New Watermark for Loss of Care, Guidance, and Companionship Damages: Moore vs 7595611

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Written By: Patrick Brown and Daniel Garas, Summer Student

In the recent decision of Moore v 7595611[1], the Ontario Court of Appeal upheld an award of $250,000 for loss of care, guidance, and companionship – a new watermark for damages of this kind.

PREVIOUS WATERMARK

The previous high-end for this head of damages was $100,000, established in To v. Toronto (City) Board of Education.[2] This 2001 decision involved a student that was killed during his physical education class when the handball net, on which he was doing pull-ups, fell on his head.[3] Under loss of care, guidance, and companionship, the parents were each awarded $100,000 – an award that would not be interfered with by the Ontario Court of Appeal.[4]

NEW WATERMARK

In the decision released on June 25, 2021, a unanimous Court dismissed the appeal by the numbered company. The Appellant, among other issues raised, challenged the jury award for loss of care, guidance, and companionship ($250,000 to each Plaintiff).

This case arose when the Plaintiffs’ daughter, as tenant, suffered serious injuries which she sustained during a house fire.[5] She was trapped, with no way of escape, and later died at Sunnybrook Hospital. [6] The Plaintiffs decided to commence an action against the Defendants for their negligent conduct.

The numbered company cited To v. Toronto (City) Board of Education, for the proposition that the award of $250,000 was too high.[7] The Appellants specifically quote paragraph 37 of the To decision, where the Court held that the $100,000 award represented the “high end of an accepted range of guidance, care, and companionship damages.”[8]

Despite this, the Court held that the threshold for interfering with a jury award is “extremely high”[9] and in the present case, agreed with the Plaintiffs’ that it should not interfere because the high standard had not been met.[10] The Court further noted that the decision in To stated that “each case must be given separate consideration.”[11]

The Court of Appeal states that ultimately “there is no neat mathematical formula that can be applied to determine the correct amount” when calculating this type of damages.[12]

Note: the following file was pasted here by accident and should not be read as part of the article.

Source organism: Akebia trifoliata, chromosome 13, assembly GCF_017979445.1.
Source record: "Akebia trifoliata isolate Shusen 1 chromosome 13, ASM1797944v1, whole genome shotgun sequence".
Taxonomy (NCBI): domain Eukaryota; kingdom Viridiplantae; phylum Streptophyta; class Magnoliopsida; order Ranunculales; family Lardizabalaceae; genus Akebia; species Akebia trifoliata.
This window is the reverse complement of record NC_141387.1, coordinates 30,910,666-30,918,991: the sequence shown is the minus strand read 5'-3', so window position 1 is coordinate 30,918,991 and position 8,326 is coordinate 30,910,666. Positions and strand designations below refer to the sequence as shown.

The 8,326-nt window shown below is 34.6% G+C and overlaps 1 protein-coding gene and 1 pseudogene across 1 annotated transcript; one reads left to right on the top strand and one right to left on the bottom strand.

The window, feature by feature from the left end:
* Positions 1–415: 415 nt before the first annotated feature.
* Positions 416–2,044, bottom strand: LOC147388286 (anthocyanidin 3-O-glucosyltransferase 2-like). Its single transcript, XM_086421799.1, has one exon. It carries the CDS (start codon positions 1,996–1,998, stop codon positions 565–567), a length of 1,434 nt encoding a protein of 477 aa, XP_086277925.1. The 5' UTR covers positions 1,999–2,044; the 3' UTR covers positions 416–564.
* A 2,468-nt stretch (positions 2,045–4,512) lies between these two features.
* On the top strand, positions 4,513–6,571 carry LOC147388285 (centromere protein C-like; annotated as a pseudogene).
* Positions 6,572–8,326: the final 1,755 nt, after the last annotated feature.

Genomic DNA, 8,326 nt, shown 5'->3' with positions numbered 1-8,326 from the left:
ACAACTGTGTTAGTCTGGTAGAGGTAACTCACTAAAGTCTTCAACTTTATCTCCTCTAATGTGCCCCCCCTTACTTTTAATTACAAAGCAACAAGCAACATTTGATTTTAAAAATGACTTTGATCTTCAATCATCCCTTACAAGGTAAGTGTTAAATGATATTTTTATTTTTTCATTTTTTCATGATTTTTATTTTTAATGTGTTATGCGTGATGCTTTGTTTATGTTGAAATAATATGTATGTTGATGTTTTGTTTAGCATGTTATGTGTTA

In summary, Justice Fairburn writes that “while there is no question that the jury award for loss of care, guidance, and companionship, in this case, is high, in light of the factual backdrop of this case, it does not constitute an amount that ‘shocks the conscience of the court’…Nor does it represent an amount that is ‘so inordinately high’ that it is ‘wholly erroneous’ in nature.”[13] (Emphasis is my own)

WHAT THIS ALSO MEANS

Even though this case deals with the loss of a daughter, the amount and decision by the court of appeal should impact all awards relating to loss of care, guidance, and companionship (including loss of spouse, parent, grandparent) as well as adjusting the ranges given by judges at trial.

INJURED?

If you or a loved one has been injured, please contact the lawyers at McLeish Orlando LLP for a free consultation.

 

[1] Moore v. 7595611 Canada Corp., 2021 ONCA 459 [Moore].

[2] To v. Toronto (City) Board of Education, 150 O.A.C. 54, 204 D.L.R. (4th) 704 [Toronto Board].

[3] Ibid at para 3.

[4] Ibid at para 31.

[5] Moore, supra note 1 at para 1.

[6] Ibid at paras 2 and 3.

[7] Ibid at para 22.

[8] Ibid; Toronto Board, supra note 2 at para 37.

[9] Moore, supra note 1 at para 24.

[10] Ibid at para 26.

[11] Ibid at para 27; Toronto Board, supra note 2 at para 29.

[12] Moore, supra note 1 at para 27.

[13] Ibid at para 30.

Patrick Brown

Patrick Brown

Principal Partner

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